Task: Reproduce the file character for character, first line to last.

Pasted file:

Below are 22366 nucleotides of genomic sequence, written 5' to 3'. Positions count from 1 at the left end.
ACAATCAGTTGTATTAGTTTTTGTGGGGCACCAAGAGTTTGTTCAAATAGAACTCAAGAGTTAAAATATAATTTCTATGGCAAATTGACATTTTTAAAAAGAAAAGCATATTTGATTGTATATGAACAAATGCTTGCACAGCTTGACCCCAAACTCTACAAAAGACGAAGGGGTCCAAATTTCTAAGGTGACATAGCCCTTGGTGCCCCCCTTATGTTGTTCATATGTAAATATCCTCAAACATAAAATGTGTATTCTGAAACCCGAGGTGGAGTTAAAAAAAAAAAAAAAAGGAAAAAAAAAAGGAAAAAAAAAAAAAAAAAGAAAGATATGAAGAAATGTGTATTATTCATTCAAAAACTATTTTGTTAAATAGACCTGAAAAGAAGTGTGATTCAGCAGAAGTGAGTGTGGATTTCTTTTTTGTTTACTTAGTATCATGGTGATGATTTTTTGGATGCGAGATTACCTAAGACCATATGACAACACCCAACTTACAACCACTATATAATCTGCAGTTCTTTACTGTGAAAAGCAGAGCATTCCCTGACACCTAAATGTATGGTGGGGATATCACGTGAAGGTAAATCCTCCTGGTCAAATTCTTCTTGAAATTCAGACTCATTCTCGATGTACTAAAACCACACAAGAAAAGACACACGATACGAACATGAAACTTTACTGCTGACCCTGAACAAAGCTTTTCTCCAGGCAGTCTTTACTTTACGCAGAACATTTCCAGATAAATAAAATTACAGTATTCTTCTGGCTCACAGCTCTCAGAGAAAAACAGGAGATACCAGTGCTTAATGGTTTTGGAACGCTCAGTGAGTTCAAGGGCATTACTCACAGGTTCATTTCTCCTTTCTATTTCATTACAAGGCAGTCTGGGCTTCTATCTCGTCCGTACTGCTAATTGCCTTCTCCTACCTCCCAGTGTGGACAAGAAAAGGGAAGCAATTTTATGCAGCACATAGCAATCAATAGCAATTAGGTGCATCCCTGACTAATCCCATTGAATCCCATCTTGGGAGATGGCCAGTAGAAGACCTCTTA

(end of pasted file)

Below are 22366 nucleotides of genomic sequence, written 5' to 3'. Positions count from 1 at the left end.
ACAATCAGTTGTATTAGTTTTTGTGGGGCACCAAGAGTTTGTTCAAATAGAACTCAAGAGTTAAAATATAATTTCTATGGCAAATTGACATTTTTAAAAAGAAAAGCATATTTGATTGTATATGAACAAATGCTTGCACAGCTTGACCCCAAACTCTACAAAAGACGAAGGGGTCCAAATTTCTAAGGTGACATAGCCCTTGGTGCCCCCCTTATGTTGTTCATATGTAAATATCCTCAAACATAAAATGTGTATTCTGAAACCCGAGGTGGAGTTAAAAAAAAAAAAAAAAGGAAAAAAAAAAGGAAAAAAAAAAAAAAAAAGAAAGATATGAAGAAATGTGTATTATTCATTCAAAAACTATTTTGTTAAATAGACCTGAAAAGAAGTGTGATTCAGCAGAAGTGAGTGTGGATTTCTTTTTTGTTTACTTAGTATCATGGTGATGATTTTTTGGATGCGAGATTACCTAAGACCATATGACAACACCCAACTTACAACCACTATATAATCTGCAGTTCTTTACTGTGAAAAGCAGAGCATTCCCTGACACCTAAATGTATGGTGGGGATATCACGTGAAGGTAAATCCTCCTGGTCAAATTCTTCTTGAAATTCAGACTCATTCTCGATGTACTAAAACCACACAAGAAAAGACACACGATACGAACATGAAACTTTACTGCTGACCCTGAACAAAGCTTTTCTCCAGGCAGTCTTTACTTTACGCAGAACATTTCCAGATAAATAAAATTACAGTATTCTTCTGGCTCACAGCTCTCAGAGAAAAACAGGAGATACCAGTGCTTAATGGTTTTGGAACGCTCAGTGAGTTCAAGGGCATTACTCACAGGTTCATTTCTCCTTTCTATTTCATTACAAGGCAGTCTGGGCTTCTATCTCGTCCGTACTGCTAATTGCCTTCTCCTACCTCCCAGTGTGGACAAGAAAAGGGAAGCAATTTTATGCAGCACATAGCAATCAATAGCAATTAGGTGCATCCCTGACTAATCCCATTGAATCCCATCTTGGGAGATGGCCAGTAGAAGACCTCTTA